One example of this unfairness is the rules the City of Tucson and its relocation agents use to determine a property owner's eligibility for Relocation Benefits. There are three sources of a property owner's entitlement to Relocation Benefits: a federal source applicable to federal projects and state projects receiving federal funds, a state source applicable to Arizona Department of Transportation Projects, and a state source applicable to all other state- and local-level projects. This last source of Relocation Benefits requires the City of Tucson to establish its own rules governing the distribution of Relocation Benefits, but the City of Tucson has not done so. Instead, the relocation agents representing the City of Tucson use the oftentimes restrictive federal source and the guidelines pertaining to it. This confusion has resulted in clients reporting unfair and bizarre treatment from relocation agents who do not seem to have the appropriate guidance from the city.
If you believe the City of Tucson or its hired relocation agents are not treating you fairly, call me for a free consultation. I would be more than happy to review the amounts to which you may be entitled and discuss a fair fee to seek the recovery of those amounts.
As many Tucsonans are aware, the Tucson voters passed the $2.1B Regional Transportation Authority (RTA) plan in May of 2006. Since then, the RTA has been working on delivering 35 roadway corridor projects that impact Tucson and Pima County property owners. Of these 35 projects, most of them require the implementing agency to acquire private property through eminent domain.
Here is a list of the 35 roadway corridor projects:
No matter how you quantify it, this is a large public works project, or series of projects. The RTA website does not supply easy-to-understand project status information, so I have distilled the information the site does provide to provide the same list of projects along with each project's (somewhat) current status:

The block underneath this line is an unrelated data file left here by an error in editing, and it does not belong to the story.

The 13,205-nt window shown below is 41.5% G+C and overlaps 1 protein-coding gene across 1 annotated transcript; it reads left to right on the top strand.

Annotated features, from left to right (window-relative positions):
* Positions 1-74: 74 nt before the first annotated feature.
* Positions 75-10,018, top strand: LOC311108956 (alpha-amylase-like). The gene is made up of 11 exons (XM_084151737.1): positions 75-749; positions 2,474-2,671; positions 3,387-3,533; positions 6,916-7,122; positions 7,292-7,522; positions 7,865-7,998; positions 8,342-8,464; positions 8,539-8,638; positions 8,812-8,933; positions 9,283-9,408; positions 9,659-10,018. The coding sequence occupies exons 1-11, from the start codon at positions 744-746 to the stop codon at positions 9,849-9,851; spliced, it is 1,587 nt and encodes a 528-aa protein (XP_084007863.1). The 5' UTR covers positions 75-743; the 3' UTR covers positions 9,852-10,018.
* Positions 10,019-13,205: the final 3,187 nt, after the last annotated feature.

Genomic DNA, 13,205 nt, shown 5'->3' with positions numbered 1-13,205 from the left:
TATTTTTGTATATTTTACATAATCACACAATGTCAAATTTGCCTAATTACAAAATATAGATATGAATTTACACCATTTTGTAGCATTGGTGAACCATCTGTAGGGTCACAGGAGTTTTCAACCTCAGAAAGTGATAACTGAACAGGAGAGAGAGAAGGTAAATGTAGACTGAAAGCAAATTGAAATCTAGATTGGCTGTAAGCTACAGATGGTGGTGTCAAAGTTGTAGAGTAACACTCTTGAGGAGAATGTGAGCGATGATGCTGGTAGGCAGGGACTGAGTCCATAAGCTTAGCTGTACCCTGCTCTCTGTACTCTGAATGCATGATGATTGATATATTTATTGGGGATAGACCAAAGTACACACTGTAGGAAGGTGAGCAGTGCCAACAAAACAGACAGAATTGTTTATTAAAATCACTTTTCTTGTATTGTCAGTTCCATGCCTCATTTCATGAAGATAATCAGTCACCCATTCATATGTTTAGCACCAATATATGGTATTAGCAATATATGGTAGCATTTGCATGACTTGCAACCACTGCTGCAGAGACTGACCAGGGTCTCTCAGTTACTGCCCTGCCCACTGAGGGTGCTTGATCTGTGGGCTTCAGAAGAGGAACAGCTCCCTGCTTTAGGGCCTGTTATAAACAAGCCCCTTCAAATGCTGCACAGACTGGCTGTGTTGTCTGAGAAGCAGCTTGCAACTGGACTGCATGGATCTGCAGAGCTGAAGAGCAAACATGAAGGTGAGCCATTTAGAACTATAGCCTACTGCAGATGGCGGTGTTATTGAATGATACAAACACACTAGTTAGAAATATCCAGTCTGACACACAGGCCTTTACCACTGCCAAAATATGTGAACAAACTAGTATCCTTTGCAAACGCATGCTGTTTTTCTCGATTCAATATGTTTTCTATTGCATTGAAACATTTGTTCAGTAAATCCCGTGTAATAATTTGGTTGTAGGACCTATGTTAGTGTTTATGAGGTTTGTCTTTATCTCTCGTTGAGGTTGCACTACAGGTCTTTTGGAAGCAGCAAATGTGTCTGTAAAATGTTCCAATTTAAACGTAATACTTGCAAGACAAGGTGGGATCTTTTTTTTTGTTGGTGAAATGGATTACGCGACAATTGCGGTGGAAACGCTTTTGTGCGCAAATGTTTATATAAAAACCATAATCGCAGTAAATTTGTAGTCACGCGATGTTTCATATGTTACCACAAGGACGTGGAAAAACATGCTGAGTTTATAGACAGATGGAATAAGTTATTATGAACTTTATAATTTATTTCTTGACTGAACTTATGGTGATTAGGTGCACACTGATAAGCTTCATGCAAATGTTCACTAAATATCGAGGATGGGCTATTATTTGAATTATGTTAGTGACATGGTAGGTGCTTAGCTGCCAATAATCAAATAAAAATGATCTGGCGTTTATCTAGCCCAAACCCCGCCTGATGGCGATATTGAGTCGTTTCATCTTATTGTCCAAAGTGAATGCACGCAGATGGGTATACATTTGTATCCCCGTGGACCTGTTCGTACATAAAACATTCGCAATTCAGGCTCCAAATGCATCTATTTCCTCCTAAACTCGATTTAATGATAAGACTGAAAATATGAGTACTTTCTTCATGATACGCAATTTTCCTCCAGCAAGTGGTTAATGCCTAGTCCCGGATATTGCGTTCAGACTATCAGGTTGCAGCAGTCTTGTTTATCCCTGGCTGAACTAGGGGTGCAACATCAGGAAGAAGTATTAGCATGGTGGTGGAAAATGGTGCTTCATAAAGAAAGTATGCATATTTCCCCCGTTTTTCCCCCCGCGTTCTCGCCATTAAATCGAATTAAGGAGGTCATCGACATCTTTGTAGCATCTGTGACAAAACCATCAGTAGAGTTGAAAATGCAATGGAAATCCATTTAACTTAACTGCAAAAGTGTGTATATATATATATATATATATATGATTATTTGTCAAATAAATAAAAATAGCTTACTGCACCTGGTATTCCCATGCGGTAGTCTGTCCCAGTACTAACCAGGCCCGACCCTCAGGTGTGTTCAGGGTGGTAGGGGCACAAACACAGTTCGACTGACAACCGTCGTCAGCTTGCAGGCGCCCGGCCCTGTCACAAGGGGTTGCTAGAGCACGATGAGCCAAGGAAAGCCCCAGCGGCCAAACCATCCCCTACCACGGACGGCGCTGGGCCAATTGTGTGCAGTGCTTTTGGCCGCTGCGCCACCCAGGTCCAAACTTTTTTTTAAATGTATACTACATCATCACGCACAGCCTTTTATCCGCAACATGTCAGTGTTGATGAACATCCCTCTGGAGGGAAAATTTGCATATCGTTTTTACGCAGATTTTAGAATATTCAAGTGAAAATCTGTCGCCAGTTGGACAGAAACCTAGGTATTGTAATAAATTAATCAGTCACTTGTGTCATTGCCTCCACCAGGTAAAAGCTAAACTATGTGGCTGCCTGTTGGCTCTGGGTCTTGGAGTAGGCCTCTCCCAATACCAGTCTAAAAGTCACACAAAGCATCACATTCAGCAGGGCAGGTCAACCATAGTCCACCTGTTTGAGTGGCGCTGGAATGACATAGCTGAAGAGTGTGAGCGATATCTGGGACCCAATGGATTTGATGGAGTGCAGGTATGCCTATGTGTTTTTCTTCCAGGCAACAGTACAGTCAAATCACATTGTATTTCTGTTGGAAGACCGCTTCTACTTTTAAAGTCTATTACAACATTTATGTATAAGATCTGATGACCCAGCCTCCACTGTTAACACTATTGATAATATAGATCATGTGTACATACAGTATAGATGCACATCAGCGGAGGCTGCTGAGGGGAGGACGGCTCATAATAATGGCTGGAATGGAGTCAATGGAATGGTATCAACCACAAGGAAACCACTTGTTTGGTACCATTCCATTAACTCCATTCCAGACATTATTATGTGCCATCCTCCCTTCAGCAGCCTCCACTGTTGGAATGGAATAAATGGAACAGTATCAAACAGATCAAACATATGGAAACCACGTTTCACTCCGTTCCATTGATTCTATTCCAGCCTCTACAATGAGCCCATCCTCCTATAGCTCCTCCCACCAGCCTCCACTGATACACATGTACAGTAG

The RTA has completed 9 projects, is currently constructing 6, is designing 11, and is waiting to begin 9 future projects. The 20 projects in-design or for the future (and even some of the projects under construction, like Grant Road) will likely require more condemnation of private property, and those property owners may want to consult an eminent domain attorney to advise them of their rights.
Finding time to accumulate 15 hours of continuing legal education credit is sometimes harder than it sounds. Many CLE courses are two or three hours only or held in inconvenient locations. Add in the basic aridity common to all work-related seminars, and it is no wonder most lawyers are not overenthusiastic regarding this yearly requirement.
Fortunately, this need not be so for condemnation lawyers. We have been fortunate to have dedicated eminent domain lawyers throughout the state who are willing to put on a six-and-a-half hour conference packed with focused eminent-domain-specific content. This is known as the Condemnation Summit, held twice a year.
I will be attending the Condemnation Summit on May 15th to make sure I stay on top of the developing trends in eminent domain law. Since it is a conference for right-of-way professionals and appraisers as well as attorneys, it is always a great place to gain a perspective on how all aspects of government takings work.